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Farewell to two Leicas

Top: M6 - gone, bottom: M3 - gone

Leica prices seem to be rising, so it makes sense to hang onto those red dotted light-tight joy boxes, but finances (truthfully: other purchases) have forced my hand.  I’ve just said farewell to two Leica Ms.  Since getting my mitts on an MP, I haven’t put any film through either of these, so it seemed to make sense to let them go.  I sold them to a nice chap over coffee.  He’s already an M6 user with a 50 cron and a 28/2.8 asph, looking to try the two-body approach.  Or perhaps he just saw a good price?

The M6 I owned for about six years.  It was a wonderful servant.  Such an honest camera, it proved itself time and time again.  No way I would have sold this if I didn’t have an MP, and was sorely tempted to keep it anyway, such was the great story behind it.

The series of dents you can see on the top plate date from when the original owner dropped it from the back of this motorbike 20 years ago.  Some kind person sent the camera Leica in Germany, who fixed it up and tracked down the original owner from the serial number. That original owner also happened to be an army medical officer, and this camera went with him to the top of K2.  You can’t imagine stories like that with the Fuji X100in 20 years, can you?

The Leica M6 is, for me: Paris, 2006.

I will always associate certain cameras with certain locales, as most of my concentrated photography happens when travelling.  This M6 will forever be Lisbon in 2005, and Paris in 2006, with a 35mm Summilux out front and Tri-X in the film hole.

The M3 is a more recent purchase, 15 months maybe.  It is of the dual-stroke, Buddha ears, self timer, lever rewind variety. Shooting this with and a 50 is as pure a Leica experience as exists – most enjoyable.  It’s a bit rough.  The finder patch is a little less contrasty than the M6, but it more than makes up for that with that generous magnification and uncluttered frameline.  The reason I never bonded with this as I did the M6? Occasionally the shutter would fail to cock on wind.  That is, it would take two dual-strokes – that’s a total of four strokes for the arithmetically challenged – to cock the shutter, and you would lose a frame of film.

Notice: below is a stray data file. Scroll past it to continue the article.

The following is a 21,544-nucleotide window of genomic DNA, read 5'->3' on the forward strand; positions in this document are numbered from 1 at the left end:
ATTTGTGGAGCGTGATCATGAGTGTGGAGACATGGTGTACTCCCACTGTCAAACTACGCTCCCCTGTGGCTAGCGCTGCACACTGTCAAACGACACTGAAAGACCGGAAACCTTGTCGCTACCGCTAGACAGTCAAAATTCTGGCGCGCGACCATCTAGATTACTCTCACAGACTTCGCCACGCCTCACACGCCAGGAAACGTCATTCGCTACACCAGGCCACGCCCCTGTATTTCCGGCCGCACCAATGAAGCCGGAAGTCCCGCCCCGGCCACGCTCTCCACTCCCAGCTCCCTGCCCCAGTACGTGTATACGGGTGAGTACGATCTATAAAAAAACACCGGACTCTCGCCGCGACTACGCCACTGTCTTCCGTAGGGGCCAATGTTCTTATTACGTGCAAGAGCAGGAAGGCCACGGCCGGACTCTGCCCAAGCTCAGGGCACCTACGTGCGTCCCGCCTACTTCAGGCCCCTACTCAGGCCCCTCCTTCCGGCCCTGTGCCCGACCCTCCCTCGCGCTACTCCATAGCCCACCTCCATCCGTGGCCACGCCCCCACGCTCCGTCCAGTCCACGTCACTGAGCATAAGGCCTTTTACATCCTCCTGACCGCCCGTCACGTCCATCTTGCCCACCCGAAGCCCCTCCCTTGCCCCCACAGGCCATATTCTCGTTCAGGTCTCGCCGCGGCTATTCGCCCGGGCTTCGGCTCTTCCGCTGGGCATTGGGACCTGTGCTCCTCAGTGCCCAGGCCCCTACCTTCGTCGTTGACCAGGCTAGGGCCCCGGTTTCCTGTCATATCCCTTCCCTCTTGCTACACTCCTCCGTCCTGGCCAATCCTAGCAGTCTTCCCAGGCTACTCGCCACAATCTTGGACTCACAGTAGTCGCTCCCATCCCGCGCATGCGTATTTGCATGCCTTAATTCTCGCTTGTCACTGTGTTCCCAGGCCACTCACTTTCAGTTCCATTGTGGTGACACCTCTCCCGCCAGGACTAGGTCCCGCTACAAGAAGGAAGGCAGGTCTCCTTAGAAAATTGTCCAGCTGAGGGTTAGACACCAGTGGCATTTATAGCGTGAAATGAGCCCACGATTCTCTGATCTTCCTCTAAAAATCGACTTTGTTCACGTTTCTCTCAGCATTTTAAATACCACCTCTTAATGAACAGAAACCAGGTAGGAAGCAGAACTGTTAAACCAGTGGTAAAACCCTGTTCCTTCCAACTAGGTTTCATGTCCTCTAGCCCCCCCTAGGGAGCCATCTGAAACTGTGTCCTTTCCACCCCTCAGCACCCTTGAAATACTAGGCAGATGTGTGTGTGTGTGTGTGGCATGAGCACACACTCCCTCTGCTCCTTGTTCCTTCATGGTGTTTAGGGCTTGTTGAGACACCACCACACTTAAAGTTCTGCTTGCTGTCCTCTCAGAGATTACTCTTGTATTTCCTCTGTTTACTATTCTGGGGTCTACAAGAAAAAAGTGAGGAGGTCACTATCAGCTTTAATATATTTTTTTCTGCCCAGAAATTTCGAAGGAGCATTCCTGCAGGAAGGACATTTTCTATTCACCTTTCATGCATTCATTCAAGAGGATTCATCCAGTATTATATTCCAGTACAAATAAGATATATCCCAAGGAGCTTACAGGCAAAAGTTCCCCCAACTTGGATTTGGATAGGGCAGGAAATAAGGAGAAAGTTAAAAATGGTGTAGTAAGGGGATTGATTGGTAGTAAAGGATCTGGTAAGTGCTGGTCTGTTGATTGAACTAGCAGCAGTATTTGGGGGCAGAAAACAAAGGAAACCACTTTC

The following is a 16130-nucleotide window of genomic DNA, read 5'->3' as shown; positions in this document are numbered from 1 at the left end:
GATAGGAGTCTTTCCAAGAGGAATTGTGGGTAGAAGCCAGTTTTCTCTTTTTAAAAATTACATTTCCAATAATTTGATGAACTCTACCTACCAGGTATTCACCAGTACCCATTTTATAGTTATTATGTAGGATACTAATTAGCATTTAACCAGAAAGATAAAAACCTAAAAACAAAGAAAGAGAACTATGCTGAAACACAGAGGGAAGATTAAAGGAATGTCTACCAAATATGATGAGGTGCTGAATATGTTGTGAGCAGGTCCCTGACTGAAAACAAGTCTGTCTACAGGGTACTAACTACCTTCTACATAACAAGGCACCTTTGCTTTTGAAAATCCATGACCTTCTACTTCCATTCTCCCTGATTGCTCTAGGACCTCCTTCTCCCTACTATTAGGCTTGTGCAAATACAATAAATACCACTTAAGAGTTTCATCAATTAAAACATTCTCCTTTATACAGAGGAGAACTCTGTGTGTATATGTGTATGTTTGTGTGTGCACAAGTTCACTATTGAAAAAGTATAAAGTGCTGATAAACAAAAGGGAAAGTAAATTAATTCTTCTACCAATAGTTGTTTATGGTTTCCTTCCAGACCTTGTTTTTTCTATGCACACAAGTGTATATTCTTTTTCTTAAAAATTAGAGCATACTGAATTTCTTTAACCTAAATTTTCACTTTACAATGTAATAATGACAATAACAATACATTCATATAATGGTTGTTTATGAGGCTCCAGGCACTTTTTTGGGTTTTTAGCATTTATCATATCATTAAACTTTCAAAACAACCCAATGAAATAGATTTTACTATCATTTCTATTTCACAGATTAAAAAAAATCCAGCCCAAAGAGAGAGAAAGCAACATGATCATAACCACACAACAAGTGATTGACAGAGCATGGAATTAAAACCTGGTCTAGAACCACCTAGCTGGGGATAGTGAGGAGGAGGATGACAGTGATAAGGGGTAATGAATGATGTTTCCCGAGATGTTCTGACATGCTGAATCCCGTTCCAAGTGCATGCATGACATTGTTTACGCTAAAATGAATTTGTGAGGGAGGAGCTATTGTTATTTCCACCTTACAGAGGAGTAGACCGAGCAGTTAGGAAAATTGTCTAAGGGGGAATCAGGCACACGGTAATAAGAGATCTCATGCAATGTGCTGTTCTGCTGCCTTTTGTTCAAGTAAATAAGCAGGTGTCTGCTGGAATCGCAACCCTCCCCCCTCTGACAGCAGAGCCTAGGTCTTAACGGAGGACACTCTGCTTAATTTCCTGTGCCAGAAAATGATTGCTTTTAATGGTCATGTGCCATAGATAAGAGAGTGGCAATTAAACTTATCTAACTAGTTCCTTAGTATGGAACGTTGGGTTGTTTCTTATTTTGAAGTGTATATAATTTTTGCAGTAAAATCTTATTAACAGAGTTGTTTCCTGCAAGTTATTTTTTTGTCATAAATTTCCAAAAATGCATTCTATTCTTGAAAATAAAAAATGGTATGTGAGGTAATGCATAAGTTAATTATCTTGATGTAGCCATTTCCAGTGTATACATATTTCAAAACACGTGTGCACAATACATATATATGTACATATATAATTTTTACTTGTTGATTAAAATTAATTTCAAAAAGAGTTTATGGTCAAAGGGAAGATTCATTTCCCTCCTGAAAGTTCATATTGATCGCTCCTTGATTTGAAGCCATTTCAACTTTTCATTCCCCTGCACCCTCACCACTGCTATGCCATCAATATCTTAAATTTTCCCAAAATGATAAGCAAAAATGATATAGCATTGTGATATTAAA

The M3, less glamourously, will forever be London Wall and the Barbican high walks.

3 Comments

  1. Derek Sikes wrote:

    Nice blog, keep up the good work!

    Monday, July 11, 2011 at 00:18 | Permalink
  2. Hi Harrison,

    I am an avid film photographer and have had the pleasure of shooting it for the past 2years. I have a nikon FM that has just experienced its first problem with the winder. I am looking into getting an M6, would you be able to shine some light on your experiences with the body and the lenses.

    Sunday, May 13, 2012 at 03:33 | Permalink
  3. Harrison Cronbi wrote:

    Commiserations regarding your Nikon FM. It’s always a sadness when a good film-chewer goes lame.

    My experience with the M6 has been all positive. Since selling the one pictured in this post, I have actually sold my Leica MP and bought another M6 in black. Having shot with the FM you will be somewhat familiar with the simplicity of the focus, compose, expose process with the M6. The Leica is solid, compact, quiet, reliable and inviting to shoot with. Pair it with a 35mm or 50mm lens and you’re good to go. Forever. Having used a Hexar RF, I now can’t help but feel the 0.72x Leica finder is sub-optimal for 28mm shooting, but it is usable at a push. It 28mm is your prime focal length, it is well worth looking for a 0.58x M6 TTL. Conversely, if you never dream of going wider than 50mm, you will appreciate the extra magnification of the 0.85x finder.

    There is a much-repeated debate on the rangefinder and film-shooter forums, which goes something like this: If your budget would only stretch to a Leica lens (on another make of body) OR a Leica body (with a non-Leica lens), which would you choose? I fall firmly in the Leica body camp. While there are plenty of awesome M-mount lenses from other manufacturers (Konica/Zeiss/Minolta/Voigtlander), all other bodies I have tried fail to approach the experience and satisfaction of their Leica cousins.

    I think the M6 is the best value Leica body right now, costing not significantly more than good condition M4s and excellent condition M3s, but a fraction of the cost of the functionally similar MP and the battery-dependent M7.

    Tuesday, May 15, 2012 at 09:26 | Permalink

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